The African country with the fastest average fixed broadband speed tops the speeds in many developed countries, including the U.K. and Australia.
The emergence of the internet has brought substantial economic advantages across the globe. It has allowed people to improve the quality of their lives and opened access to previously inaccessible things.
According to a 2020 report, there are 525 million internet users in Africa. The figure surpasses those in Latin America and the Caribbean (447 million) and 174 million in the Middle East.
Despite this, internet speeds in many African countries still generally lag behind many countries in the developed world.
The list of countries with the highest broadband speed was recently ranked by Positive Africa, with data collected by Cable.co.uk. The index ranks 207 countries for average fixed-line broadband internet speeds.
Interestingly, countries like Uganda, Rwanda, Namibia, Tunisia, Morocco, and Kenya, all of which appeared in the 2019 ranking, were knocked off in the 2020 ranking.
Madagascar has the fastest internet in Africa, clocking in at an improved average speed of 32.07Mbps, placing it 33rd globally and ahead of developed countries like the U.K. and Australia.
The improvement is thanks to the underwater Eastern Africa Submarine Cable System that supplies the Island’s urban centers with fiber broadband speeds, according to Cable.co.uk.
Madagascar had Africa’s fastest internet in 2018, too, after taking the title from Kenya in the same year.
- Cape Verde
Cape Verde now has the second-fastest broadband speeds in Africa, but overall the islands off the west coast of Africa place 136th in the world with average speeds of around 27.53Mbps.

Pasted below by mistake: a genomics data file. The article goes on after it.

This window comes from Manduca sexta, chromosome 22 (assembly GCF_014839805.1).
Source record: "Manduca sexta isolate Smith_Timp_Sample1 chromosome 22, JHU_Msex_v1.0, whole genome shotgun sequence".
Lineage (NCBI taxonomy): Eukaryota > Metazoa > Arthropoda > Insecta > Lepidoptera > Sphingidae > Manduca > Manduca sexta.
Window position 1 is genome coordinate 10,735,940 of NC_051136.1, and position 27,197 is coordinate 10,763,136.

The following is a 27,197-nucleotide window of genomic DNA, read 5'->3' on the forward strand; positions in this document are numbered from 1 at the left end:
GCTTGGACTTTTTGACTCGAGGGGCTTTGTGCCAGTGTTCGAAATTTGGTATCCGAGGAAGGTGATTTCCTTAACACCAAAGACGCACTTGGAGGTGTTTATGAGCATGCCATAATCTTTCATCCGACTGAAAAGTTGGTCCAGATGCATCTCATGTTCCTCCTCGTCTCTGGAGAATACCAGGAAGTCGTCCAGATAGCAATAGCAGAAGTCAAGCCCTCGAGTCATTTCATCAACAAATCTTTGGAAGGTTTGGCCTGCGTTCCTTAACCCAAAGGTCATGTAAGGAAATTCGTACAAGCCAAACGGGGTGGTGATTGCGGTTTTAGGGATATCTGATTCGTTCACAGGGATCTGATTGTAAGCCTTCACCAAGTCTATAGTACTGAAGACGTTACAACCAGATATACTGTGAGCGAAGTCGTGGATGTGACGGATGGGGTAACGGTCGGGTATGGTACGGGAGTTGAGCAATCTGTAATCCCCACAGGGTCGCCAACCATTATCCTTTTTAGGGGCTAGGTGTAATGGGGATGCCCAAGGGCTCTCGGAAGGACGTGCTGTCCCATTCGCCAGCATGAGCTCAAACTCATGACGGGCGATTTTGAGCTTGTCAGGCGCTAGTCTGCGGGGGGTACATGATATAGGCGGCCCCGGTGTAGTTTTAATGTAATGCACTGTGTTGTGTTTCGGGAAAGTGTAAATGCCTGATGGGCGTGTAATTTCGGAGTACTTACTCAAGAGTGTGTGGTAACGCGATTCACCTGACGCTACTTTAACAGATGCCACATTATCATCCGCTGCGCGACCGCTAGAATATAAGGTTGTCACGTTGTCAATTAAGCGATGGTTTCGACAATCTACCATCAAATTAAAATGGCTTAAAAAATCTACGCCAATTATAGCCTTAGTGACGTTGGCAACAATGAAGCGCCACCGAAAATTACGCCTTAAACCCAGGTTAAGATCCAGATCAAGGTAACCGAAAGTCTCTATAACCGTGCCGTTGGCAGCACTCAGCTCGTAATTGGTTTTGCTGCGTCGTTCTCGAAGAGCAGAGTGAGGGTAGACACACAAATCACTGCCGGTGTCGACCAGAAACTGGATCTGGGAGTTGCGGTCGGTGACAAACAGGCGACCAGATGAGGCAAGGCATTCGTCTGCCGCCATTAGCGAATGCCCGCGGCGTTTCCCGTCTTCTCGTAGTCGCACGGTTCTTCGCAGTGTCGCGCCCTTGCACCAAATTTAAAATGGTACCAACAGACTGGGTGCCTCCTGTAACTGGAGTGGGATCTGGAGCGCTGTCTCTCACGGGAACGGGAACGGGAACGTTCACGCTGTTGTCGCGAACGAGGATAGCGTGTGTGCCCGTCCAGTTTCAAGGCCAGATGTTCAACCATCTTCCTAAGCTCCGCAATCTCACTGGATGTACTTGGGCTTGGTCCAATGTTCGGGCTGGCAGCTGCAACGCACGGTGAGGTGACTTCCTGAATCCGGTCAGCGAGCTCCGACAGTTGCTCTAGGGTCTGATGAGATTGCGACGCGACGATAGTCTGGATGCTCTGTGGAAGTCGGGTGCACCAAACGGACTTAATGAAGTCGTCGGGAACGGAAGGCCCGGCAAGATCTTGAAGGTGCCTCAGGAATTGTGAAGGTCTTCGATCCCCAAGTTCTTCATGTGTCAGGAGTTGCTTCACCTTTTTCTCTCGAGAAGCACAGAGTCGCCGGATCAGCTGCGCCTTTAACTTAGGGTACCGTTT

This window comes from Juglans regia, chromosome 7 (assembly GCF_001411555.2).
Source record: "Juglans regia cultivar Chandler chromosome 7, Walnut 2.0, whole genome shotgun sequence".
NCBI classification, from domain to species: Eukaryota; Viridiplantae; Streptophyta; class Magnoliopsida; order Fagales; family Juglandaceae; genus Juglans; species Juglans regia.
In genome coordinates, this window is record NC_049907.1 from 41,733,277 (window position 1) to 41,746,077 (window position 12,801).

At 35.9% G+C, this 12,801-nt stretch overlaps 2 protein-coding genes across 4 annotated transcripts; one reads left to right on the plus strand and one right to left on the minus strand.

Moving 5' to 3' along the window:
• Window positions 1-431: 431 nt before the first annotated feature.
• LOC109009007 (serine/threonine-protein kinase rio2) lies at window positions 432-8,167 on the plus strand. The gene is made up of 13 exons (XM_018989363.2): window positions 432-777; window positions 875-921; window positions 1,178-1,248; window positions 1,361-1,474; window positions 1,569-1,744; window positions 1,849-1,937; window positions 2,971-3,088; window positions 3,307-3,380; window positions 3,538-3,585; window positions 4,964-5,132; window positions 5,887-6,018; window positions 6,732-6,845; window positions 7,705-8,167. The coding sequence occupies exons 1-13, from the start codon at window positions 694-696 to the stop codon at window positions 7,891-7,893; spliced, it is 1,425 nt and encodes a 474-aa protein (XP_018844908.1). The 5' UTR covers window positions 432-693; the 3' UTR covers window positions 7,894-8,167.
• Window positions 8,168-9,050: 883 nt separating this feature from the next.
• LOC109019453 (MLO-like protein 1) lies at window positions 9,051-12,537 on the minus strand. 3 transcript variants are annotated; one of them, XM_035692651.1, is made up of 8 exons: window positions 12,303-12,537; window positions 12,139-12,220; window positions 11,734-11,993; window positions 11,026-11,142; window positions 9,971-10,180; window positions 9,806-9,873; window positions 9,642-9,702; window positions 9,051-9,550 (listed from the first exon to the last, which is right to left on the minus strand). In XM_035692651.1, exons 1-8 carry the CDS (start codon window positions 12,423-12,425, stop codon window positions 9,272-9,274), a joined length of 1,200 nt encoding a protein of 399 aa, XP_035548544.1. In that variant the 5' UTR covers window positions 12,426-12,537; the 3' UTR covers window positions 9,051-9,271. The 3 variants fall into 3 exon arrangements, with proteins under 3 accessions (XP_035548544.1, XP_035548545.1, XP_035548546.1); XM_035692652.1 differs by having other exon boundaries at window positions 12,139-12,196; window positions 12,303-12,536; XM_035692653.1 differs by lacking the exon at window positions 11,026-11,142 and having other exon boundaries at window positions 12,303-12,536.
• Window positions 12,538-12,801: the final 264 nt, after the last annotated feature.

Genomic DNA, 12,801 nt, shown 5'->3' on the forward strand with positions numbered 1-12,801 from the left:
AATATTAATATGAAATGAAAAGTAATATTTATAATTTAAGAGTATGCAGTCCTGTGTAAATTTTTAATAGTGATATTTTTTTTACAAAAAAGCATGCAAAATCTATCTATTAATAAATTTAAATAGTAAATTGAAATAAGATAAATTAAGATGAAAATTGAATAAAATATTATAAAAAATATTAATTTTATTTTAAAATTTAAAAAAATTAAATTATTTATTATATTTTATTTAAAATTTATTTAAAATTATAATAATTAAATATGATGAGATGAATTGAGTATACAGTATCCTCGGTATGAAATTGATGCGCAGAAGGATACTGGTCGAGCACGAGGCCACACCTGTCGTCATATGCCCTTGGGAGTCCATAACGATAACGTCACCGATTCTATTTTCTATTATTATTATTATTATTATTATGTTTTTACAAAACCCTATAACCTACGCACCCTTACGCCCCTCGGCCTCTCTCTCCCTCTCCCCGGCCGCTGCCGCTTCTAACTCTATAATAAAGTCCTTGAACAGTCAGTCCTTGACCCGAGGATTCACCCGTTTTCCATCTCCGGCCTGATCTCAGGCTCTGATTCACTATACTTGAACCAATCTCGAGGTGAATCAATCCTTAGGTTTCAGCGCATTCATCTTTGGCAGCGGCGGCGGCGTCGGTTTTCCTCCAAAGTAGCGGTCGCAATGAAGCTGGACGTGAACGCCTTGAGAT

The improvement raised the Island country from ninth in the previous year.
Interestingly, as of early 2017, only about 19% of the Cape Verdean population owned an active cellular phone, with only 70% of them having access to the Internet. Through conscious efforts by government and stakeholders like Vizocom – one of the largest ISPs in the country, internet accessibility has greatly improved within the last three years.
The Republic of Seychelles is an archipelagic island country in the Indian Ocean at the eastern edge of the Somali Sea.
With a population of 98,347 people at mid-year, according to UN data and an internet speed of 26.76Mbps, Seychelles is currently ranked third in Africa.
As one of the most after tourists’ destinations in Africa, there is no surprise that the Island country has invested massively in internet connectivity.
Most resorts, hotels, and guesthouses in Seychelles have free WiFi. Internet cafés are also available on the three main islands of Mahé, Praslin, and La Digue to give internet access to locals.
As one of the countries absent from the top 10 rankings in 2019, Ghana has again proved to be a country on the right path by ranking fourth with an internet speed of 23.98Mbps serving 30.4 million people.
According to bandwidth place, Ghana’s internet speed hovers around an average of 1.46 Mbit/s upload across most of the internet-enabled devices tested.
One reason behind the noticeable improvement in Ghana’s telecom industry is the healthy competition between internet service providers.
MTN, Tigo, Airtel and Surfline – all available in the country are always improving to serve the best services possible and win the crown as ‘Ghana’s fastest internet service provider’.
- South Africa